But when asked, Ambassador Mohammed Abu Zafar could not provide specific numbers. “As per international rules we cannot be involved (with the host country) in the matter of our nationals seeking asylum to a country,” he told on Sunday. “But from Austrian interpreters in different camps handling the refugees, we have learnt that Bangladeshis are there,” he said. “This is not new. In the last eight or nine months we again unofficially came to know that every month at least 15 or 20 Bangladeshis seek asylum in Austria.” Bangladesh has opened its mission in Austria only last year, and the first resident ambassador, Zafar, presented his credentials in December. The asylum seeking in Vienna came to the fore after Austria and Germany threw open their borders to thousands of asylum seekers who have been travelling from Hungary after Budapest eased restrictions on their travel. Pressure rose after a recent picture flashed around the world of the body of three-year-old Syrian boy Aylan Kurdi washed up on a Turkish resort beach. Based on information provided by the interpreters, Ambassador Zafar said Bangladeshis were coming to Austria from Turkey and Libya. “Some of them also come directly from Bangladesh in a difficult journey via Pakistan, Afghanistan, Iran and Turkey and it takes more than a year and a half for them to reach the Austrian border.” “We just keep an eye. We (Bangladesh mission) have nothing to do under international refugee convention.” At least 24 Bangladeshis died last month in the Mediterranean Sea off the Libyan coast when two rickety boats carrying migrants capsized.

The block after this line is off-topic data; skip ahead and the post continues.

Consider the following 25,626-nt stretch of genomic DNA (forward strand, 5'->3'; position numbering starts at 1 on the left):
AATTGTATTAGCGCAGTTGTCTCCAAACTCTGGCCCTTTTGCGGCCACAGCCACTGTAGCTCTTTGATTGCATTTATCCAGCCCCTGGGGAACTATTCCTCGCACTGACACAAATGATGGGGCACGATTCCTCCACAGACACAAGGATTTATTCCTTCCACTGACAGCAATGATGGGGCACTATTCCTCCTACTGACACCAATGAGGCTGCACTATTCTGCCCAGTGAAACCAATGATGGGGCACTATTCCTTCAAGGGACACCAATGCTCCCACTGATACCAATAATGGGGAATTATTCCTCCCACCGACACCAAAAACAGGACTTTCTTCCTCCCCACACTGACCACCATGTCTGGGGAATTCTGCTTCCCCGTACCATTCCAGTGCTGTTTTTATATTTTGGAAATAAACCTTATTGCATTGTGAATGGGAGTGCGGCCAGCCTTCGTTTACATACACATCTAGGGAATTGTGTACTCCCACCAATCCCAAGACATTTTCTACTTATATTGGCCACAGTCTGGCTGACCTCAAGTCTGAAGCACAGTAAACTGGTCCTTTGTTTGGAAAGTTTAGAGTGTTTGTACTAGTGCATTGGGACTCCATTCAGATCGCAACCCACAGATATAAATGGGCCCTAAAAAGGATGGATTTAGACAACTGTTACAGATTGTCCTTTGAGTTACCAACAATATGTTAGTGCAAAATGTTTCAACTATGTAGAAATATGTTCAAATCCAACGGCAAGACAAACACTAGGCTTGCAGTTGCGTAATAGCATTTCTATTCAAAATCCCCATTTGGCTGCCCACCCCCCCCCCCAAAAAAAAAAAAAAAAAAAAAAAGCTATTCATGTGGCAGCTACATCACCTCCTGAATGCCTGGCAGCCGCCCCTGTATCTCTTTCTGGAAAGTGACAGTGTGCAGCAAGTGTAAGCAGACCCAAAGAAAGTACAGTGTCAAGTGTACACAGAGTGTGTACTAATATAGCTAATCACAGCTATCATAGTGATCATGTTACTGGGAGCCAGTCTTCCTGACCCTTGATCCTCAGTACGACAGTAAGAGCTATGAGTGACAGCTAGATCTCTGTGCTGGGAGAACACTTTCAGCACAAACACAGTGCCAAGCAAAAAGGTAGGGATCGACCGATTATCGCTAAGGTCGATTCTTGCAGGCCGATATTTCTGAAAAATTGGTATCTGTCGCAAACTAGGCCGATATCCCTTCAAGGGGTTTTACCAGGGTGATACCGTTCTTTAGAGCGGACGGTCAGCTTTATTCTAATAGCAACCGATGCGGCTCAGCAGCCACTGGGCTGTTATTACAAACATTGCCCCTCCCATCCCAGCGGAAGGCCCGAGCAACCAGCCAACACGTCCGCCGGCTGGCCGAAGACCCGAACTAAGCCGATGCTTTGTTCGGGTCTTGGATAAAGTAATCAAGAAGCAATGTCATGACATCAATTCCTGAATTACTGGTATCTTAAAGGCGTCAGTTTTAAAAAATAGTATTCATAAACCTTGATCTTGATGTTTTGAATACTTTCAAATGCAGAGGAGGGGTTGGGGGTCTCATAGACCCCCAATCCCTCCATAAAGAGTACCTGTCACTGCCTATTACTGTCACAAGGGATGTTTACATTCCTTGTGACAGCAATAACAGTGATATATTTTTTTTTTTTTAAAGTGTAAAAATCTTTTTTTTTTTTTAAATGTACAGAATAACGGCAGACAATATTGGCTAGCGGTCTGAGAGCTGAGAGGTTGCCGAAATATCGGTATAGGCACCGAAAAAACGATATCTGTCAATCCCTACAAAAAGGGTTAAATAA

As EU leaders struggle to agree policies to cope with a huge influx of migrants, many fleeing war in Syria, Sipila said his home in Kempele, northern Finland, was little used at the moment and would house asylum seekers from the start of next year. "We should all take a look in the mirror and ask how we can help," Sipila told national broadcaster YLE. He said an EU plan to distribute 120,000 refugees arriving in Greece, Italy and Hungary to countries around the European Union should be voluntary and hoped Finland could show an example. Finland's government yesterday doubled its estimate for the number of asylum seekers in the country this year to up to 30,000.